Talks between Syrian opposition factions and the Assad regime began in Kazakhstan on Monday. The Syrian opposition delegation to peace talks said it would only discuss ways to salvage a fragile Russian-Turkish ceasefire it sees as having been violated chiefly by Iranian-backed militias in Syria.
Syrian opposition members refused to negotiate directly with the regime in the first session of peace talks in the Kazakh capital Astana, an opposition spokesman announced in an 11th-hour decision Monday.
"The first negotiation session will not be face-to-face because the government hasn't committed until now to what it signed in the December 30 agreement," rebel spokesman Yehya al-Aridi told AFP, referring to the fragile ceasefire deal brokered by Turkey and Russia.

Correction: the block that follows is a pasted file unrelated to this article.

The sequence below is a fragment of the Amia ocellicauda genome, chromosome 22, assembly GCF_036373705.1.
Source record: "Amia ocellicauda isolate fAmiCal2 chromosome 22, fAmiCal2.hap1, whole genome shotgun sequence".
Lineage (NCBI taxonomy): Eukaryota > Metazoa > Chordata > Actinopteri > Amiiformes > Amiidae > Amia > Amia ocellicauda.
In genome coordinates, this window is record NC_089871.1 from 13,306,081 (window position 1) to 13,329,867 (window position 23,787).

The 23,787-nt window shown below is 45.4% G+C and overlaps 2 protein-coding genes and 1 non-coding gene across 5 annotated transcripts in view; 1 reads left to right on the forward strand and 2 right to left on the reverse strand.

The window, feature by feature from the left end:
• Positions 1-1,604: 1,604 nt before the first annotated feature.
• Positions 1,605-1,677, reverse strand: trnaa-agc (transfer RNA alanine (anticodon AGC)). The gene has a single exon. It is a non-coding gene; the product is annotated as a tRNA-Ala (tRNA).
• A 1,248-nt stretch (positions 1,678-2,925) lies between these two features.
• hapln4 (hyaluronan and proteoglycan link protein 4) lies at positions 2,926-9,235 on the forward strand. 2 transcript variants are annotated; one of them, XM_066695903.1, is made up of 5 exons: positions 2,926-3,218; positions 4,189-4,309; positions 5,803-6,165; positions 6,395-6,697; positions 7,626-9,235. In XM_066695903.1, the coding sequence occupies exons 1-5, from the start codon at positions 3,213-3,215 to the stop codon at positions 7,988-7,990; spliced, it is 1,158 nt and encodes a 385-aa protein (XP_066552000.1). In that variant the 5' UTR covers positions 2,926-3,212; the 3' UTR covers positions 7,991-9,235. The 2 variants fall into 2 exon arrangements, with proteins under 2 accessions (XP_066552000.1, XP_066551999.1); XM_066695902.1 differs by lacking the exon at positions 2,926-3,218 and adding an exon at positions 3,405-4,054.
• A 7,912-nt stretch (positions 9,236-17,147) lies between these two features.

Monday's meeting will be the first between Syria's warring sides in a year and is expected to focus on consolidating a shaky cease-fire that has been in place since Dec. 30.
The talks are sponsored by Russia, Turkey and Iran whose representatives in the Kazakh capital of Astana have held meetings with delegates from both sides late into the evening Sunday and early on Monday.
The opposition delegation, which arrived in Astana on Sunday, is made up of about a dozen opposition figures led by Mohammad Alloush of the powerful Army of Islam opposition group.
The Assad regime has sent its U.N. ambassador, Bashar Ja'afari, and military delegates.
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